​Daniel Starbuck fitted out six whaling ships. Some of the cargoes they brought home were valued at £12,000, a fortune at the time.

​Daniel and Abigail his wife were also shopkeepers in the town, an occupation that required them to pay tithes to the Anglican Church at Steynton. In 1811 he was punished by the magistrates because as a Quaker he refused to pay. ​Daniel began a long battle to justify his refusal. He lost, but still refused to pay. Eventually distraint was made on his stores and his goods were seized to the value of £2 in settlement. 

Samuel Starbuck Jr


Now the Haven Hotel it was built for Samuel Starbuck Jnr. Samuel was Daniel's brother whose house, stands opposite.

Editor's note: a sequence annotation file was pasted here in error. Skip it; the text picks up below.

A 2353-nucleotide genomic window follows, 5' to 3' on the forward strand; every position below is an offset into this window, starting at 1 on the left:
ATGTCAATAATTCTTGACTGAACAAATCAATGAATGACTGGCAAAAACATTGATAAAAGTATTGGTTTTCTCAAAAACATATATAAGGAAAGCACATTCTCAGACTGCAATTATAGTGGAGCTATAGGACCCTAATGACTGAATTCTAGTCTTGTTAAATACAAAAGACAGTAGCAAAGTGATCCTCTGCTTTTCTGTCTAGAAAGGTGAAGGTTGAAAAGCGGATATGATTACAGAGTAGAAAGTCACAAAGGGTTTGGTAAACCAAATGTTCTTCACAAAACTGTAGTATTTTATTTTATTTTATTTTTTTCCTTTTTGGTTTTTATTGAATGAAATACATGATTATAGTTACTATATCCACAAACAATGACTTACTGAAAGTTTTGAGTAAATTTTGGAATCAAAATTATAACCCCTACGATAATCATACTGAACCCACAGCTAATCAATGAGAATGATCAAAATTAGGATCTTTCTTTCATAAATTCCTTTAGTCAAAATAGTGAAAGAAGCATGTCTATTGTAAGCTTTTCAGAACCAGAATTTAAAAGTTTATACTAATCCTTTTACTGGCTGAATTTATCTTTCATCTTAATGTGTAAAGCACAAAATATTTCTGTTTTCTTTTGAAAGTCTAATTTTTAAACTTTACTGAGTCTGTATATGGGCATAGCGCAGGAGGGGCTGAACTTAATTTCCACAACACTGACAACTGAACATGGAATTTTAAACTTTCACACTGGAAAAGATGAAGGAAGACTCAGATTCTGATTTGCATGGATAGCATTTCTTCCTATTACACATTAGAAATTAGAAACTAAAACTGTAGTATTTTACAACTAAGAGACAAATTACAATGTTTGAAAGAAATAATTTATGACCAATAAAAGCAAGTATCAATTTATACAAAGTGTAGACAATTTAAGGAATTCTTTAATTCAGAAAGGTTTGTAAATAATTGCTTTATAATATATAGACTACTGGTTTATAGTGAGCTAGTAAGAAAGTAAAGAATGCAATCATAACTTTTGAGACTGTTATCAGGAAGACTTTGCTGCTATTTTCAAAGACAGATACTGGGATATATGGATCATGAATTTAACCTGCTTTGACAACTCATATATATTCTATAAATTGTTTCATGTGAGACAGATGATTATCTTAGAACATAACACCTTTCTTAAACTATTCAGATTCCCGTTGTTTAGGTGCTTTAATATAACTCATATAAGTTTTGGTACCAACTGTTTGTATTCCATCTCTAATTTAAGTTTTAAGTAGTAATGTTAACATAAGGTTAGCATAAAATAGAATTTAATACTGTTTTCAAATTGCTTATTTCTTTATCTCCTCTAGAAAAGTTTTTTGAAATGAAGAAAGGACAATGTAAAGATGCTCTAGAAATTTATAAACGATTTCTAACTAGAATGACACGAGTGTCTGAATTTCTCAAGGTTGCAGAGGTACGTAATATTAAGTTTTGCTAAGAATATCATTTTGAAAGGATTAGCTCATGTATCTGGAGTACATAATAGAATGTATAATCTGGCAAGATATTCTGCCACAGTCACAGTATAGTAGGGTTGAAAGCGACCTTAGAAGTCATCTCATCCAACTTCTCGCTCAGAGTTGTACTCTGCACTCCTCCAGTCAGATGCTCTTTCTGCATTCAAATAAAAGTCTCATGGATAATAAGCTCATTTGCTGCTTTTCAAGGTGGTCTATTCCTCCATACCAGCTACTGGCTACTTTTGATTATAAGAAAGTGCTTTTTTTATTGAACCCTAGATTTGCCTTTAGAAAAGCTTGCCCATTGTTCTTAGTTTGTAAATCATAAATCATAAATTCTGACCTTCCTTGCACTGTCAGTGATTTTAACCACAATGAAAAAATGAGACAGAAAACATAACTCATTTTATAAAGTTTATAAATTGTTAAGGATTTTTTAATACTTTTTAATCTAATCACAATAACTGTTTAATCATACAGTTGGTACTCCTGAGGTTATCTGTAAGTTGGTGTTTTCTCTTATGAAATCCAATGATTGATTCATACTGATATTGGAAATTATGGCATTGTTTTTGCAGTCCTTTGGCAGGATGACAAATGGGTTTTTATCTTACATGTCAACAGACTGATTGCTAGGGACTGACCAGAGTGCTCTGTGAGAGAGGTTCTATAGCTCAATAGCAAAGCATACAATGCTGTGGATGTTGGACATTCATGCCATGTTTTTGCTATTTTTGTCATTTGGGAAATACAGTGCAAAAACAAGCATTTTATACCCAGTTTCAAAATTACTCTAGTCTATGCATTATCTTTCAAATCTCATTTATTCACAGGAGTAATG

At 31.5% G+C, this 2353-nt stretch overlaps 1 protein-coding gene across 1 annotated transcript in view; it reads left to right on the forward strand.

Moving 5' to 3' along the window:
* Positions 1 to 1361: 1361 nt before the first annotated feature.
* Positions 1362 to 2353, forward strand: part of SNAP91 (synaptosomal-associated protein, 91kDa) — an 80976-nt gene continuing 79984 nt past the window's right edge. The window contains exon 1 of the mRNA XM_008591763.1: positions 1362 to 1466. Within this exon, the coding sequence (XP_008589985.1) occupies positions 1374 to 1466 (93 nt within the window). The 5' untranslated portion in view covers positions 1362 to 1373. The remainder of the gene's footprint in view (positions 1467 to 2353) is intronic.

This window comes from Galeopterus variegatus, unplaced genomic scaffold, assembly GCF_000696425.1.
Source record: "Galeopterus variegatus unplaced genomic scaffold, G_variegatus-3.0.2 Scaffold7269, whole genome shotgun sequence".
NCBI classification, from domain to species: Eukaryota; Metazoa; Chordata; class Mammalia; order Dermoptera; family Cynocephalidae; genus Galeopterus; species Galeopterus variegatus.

Samuel was married to Lucretia Folger, the daughter of Timothy Folger, another of the Quaker whalers, who lived further up Front Street (Hamilton Terrace) at number 28. Samuel and Lucretia had six children.

Samuel was appointed Superintendent of Wrecks, an important post in those days, which took him all round the coast of Pembrokeshire, supervising salvage and inquiring into the causes of each shipwreck.

​Like his brother Daniel, Samuel also was fined by the magistrates because, as a Quaker, he would not join the militia.

Lord Nelson Hotel


Originally called the New Inn. It was something of a transport hub for the new town. Here horses could be hired or rested, carriages rented, carters hired, and it was where the mail coach would stop, as well as being a place where food and accommodation were offered.

Its name was changed when in 1802 Lord Nelson was entertained at the inn during his triumphant tour across England and Wales. He was accompanied by Lord and Lady Hamilton.